We hope you've had the chance to explore our interactive map of prisons in England and Wales. If you have any thoughts or feedback, get in touch with Matt Ford. We've had some great feedback so far.
Now we're interested in having a conversation about what better uses prison sites could be put to. What would you prefer to see on the land your local prison sits on? If you have any thoughts or ideas, or just want to start a conversation, click here. We'll get back to everyone who responds.
Over the coming months we will be publicising the After Prison project in areas with prisons and producing resources for local residents on how to start conversations on better uses for the land currently occupied by prisons. Then we'll be holding an event where people can learn more about the project and share their ideas.
An eye on criminal justice
HM Inspectorate of Constabulary, Fire and Rescue Services (HMICFRS) has released the outcome of a super-complaint submitted by the Centre for Women's Justice (CWJ) two years ago.
The super-complaint charged that the police were failing to implement appropriate measures to protect women in the process of dealing with domestic abuse. In a statement released this week, the CWJ acknowledges that the HMICFRS report admits that "abuse prosecutions have collapsed by 50% from 18% of reported cases in 2017 to only 9% in 2020".
You can read further commentary and access the report by the HMICFRS here.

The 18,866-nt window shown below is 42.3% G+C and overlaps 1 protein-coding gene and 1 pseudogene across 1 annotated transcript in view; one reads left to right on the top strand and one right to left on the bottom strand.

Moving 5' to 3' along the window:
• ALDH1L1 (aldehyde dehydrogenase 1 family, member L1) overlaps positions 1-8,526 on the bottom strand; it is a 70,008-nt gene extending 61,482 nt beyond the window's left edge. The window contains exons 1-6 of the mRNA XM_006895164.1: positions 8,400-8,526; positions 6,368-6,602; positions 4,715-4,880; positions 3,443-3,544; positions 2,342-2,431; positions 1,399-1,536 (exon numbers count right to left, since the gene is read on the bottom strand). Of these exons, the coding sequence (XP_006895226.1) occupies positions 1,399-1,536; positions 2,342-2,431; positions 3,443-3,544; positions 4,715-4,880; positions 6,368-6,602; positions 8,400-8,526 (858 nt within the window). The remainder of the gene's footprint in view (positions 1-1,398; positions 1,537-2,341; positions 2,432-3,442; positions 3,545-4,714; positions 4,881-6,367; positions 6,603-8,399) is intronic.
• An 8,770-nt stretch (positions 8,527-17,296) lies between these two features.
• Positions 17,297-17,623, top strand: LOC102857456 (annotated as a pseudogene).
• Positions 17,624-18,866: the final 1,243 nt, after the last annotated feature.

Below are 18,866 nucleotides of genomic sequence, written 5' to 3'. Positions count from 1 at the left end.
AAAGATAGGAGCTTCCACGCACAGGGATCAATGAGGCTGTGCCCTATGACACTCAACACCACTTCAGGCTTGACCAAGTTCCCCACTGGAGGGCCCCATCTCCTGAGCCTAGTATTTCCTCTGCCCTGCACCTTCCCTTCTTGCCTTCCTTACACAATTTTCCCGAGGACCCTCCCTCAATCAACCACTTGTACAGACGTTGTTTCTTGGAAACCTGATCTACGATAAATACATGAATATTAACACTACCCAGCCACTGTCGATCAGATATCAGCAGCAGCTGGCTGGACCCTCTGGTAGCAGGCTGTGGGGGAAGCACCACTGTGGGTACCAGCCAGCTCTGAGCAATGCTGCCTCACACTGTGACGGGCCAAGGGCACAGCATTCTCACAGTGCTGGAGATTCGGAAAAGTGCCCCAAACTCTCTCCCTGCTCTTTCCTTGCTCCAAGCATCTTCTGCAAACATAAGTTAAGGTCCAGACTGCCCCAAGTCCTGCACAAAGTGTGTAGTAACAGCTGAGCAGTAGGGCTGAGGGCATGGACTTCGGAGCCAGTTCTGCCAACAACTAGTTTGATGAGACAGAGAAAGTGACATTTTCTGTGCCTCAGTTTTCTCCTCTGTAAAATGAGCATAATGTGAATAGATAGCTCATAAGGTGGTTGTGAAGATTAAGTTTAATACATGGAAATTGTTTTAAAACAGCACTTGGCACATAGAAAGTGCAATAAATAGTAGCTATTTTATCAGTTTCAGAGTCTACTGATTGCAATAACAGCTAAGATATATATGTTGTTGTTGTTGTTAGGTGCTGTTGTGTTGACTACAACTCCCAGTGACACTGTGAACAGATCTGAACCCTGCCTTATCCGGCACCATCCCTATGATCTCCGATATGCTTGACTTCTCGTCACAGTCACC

The Guardian reported this week that prisoners in HMP Leeds were denied access to showering facilities as punishment during the pandemic. At the Centre, we have spent the pandemic documenting the ways in which lockdown in prisons has affected prisoners. Already sharing cramped cells, many prisoners have been forced into confinement for up to 23 hours a day with no real way to socially distance or maintain standards of hygiene necessary to keep the pandemic at bay. The latest news about HMP Leeds that prisoners were denied access to showers as punishment is the latest detail on the rights denied to prisoners during an already difficult period. If you're interested in reading a first-hand account of being in prison during the pandemic, read our Secret Prisoner post.
Hope Kent and Professor Huw Williams have published a report through HM Inspectorate of Probation on the relationship between those with Traumatic Brain Injury (TBI) and the criminal justice system. The statistics on levels of TBI amongst both women and men in prison are stark. Evidence strongly suggests a high prevalence of TBI amongst those in custody.
If you're interested in reading more about related topics, we have previously published on young people, criminal justice and neurodevelopmental impairment, trauma, Adverse Childhood Experiences and the increased likelihood of being in contact with the criminal justice system and psychiatric vulnerability amongst the prison population.
Working for a better future
It is time for a serious conversation about the land our prisons occupy, and for action to put that land to better use.
Can you help us build this movement by making a donation?